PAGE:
For a ‘50s kid, it’s a bit surreal to think that it’s 2019. When the millennium changed, everyone made such a big deal out of it (let’s not forget Y2K hysteria) that it turned out not to be such a big deal, after all.
But, 2019. Holy smokes.
During my childhood, 2019 was an impossibly futuristic date, a fantasy of flying cars and anti-gravity rays and buildings that literally scrape the sky. (Why has mastering gravity always been a touchstone of futuristic fantasy? Note for discussion in a later post.)
I’ve seen some things on the Internet and in newspaper comics deriding New Year’s celebrations as “just an arbitrary date on the calendar.” As far as that goes, any calendar date is arbitrary, isn’t it? If we were still reckoning the passage of time under the Julian calendar, rather than the Gregorian one, today would be December 19, 2018, rather than January 1, 2019.
I prefer the latter, thank you very much. I want it to be a new year. And, so it is.
Intention is perhaps the most powerful force in the universe. I say “perhaps” only because the things that we know represents such a miniscule part of the vast ocean of things to know.
So-called “dark matter” accounts for around 85% of the universe. It’s called “dark” because we can’t see it directly, we don’t have any idea what, exactly, it is, but we know it’s there. We see its effects on planets, stars, and galaxies.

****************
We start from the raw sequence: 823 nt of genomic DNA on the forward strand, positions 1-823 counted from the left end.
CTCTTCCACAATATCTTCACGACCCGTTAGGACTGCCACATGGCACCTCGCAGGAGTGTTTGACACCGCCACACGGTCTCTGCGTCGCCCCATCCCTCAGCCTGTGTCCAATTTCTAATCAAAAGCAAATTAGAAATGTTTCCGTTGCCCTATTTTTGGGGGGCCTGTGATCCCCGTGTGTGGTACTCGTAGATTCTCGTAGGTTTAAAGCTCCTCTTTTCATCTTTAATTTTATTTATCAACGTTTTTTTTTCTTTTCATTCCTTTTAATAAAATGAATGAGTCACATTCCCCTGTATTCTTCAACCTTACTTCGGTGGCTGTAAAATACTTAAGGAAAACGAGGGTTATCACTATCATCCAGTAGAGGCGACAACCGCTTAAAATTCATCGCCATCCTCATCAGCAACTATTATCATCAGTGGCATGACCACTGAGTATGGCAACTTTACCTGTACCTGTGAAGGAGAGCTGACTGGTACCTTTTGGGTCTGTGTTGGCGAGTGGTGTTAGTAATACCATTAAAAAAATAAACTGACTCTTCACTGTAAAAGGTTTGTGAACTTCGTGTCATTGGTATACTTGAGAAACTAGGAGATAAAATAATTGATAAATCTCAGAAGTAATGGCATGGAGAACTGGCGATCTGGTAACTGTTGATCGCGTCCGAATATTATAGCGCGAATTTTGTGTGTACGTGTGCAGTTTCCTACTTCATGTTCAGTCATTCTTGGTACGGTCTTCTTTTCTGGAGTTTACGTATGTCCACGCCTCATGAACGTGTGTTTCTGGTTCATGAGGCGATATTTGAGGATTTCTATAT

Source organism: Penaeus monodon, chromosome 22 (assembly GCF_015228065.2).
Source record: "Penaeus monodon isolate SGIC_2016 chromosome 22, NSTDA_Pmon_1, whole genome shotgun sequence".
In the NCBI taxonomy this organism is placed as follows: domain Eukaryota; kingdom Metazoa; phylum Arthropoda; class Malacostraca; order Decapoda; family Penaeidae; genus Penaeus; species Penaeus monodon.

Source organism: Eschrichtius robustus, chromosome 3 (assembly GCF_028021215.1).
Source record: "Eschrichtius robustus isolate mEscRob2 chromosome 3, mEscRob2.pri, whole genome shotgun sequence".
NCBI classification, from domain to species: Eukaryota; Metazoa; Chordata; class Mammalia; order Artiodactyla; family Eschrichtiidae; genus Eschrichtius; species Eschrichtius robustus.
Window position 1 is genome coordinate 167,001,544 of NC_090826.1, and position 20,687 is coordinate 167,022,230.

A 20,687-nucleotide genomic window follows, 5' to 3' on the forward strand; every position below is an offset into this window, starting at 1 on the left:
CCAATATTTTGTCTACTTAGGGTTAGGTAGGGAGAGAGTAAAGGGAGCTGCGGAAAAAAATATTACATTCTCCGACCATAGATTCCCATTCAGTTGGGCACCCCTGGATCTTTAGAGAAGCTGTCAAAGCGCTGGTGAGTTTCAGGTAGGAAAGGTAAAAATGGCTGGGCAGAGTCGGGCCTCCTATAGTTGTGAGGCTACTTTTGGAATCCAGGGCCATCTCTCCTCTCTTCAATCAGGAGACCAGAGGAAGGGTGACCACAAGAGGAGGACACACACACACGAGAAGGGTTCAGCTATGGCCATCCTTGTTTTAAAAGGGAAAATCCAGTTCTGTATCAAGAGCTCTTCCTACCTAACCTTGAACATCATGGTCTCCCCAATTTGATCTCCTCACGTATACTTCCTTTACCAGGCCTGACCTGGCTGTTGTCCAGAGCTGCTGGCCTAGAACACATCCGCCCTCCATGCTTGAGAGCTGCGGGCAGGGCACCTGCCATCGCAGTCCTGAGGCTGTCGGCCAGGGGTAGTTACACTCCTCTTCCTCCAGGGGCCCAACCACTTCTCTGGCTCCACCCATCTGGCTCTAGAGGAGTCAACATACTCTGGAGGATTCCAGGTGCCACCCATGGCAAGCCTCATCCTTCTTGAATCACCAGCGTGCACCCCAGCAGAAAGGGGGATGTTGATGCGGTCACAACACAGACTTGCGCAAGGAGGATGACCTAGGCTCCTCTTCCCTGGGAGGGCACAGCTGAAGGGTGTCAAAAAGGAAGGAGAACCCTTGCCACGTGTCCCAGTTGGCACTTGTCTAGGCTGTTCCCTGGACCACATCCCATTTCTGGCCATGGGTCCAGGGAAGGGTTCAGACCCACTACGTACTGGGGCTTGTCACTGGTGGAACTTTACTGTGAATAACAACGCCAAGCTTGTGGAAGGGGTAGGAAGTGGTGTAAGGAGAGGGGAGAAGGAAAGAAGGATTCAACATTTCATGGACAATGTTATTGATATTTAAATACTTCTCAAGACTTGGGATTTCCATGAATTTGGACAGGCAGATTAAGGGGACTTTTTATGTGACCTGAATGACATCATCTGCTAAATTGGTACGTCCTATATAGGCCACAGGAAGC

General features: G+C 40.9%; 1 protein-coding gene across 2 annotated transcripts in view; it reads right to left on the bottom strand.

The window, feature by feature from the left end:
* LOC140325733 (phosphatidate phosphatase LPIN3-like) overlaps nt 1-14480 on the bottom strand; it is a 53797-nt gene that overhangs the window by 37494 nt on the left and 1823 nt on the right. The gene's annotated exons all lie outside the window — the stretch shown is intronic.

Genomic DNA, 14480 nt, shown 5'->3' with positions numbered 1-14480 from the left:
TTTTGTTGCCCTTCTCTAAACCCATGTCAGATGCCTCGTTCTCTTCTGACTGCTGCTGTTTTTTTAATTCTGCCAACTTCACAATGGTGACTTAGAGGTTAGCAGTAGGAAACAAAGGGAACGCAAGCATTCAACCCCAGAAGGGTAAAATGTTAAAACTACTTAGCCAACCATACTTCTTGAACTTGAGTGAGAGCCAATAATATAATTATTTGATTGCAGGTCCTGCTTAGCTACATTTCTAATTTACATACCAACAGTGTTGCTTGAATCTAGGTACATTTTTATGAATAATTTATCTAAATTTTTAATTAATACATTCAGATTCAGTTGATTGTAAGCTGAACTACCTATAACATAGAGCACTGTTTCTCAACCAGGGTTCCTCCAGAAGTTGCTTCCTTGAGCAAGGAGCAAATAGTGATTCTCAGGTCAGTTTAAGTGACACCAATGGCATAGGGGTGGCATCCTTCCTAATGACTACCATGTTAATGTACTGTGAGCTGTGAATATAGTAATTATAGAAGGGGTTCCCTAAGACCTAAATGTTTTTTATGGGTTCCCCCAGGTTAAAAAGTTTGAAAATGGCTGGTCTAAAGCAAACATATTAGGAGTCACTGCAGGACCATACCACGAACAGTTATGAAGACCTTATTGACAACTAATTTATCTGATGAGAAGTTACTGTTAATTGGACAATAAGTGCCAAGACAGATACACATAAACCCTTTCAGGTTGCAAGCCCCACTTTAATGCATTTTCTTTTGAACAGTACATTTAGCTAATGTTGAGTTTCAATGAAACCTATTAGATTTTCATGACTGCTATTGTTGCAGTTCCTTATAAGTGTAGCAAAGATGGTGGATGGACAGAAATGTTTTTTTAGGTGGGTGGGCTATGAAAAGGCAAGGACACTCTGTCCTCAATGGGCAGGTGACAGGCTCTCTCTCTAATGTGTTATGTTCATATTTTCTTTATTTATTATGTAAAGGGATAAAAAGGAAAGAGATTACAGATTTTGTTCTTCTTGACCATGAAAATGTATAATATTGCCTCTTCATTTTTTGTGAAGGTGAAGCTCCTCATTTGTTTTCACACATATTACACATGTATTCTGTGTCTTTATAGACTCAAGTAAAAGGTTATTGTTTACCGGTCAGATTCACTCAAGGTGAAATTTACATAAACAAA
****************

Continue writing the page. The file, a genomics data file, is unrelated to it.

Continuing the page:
Quantum physics established long ago that reality at the most fundamental level (currently accessible) is actually created by intention. Whether a given subatomic phenomenon is a wave or a particle is not determinable – or doesn’t exist – until it is observed. (If this is a new idea for you, Google “double slit experiment” or, for that matter “quantum mechanics” and prepare to have your mind absolutely blown. You’re welcome.)
We all have the ability to exercise the power of intention. It’s universal. Which is not to say by any means that anyone really understands it or is capable of finely controlling it.
And, this certainly is not to say that people are responsible for the bad things that happen to them. I find ideas like social Darwinism not only distasteful but also inaccurate, irrational, and not a little arrogant.
But who can argue, for instance, with the proposition that, if you believe you will have a terrible time doing a particular thing, you will hate doing it, in fact? If you intend to fail, you almost certainly will succeed in doing so.
The fact that many New Year’s resolutions fail is an example of the human inability to correctly implement or control the power of intention. It’s not an illustration of the failure of the power, itself. Nor is the potential for failure a good reason for not setting a noble intention, in the first place.
The celebration of the New Year comes at the tail end of the time when we recognize the season of renewal, the triumph of light over darkness. A time when our collective consciousness turns to hope and good will.
It may be just a date on the calendar, but it is significant in the collective recognition that, periodically, we need to set our intentions, focus our attention, and make the effort to create our own reality.
2019. It’s a new year. Let’s make it a great one, shall we?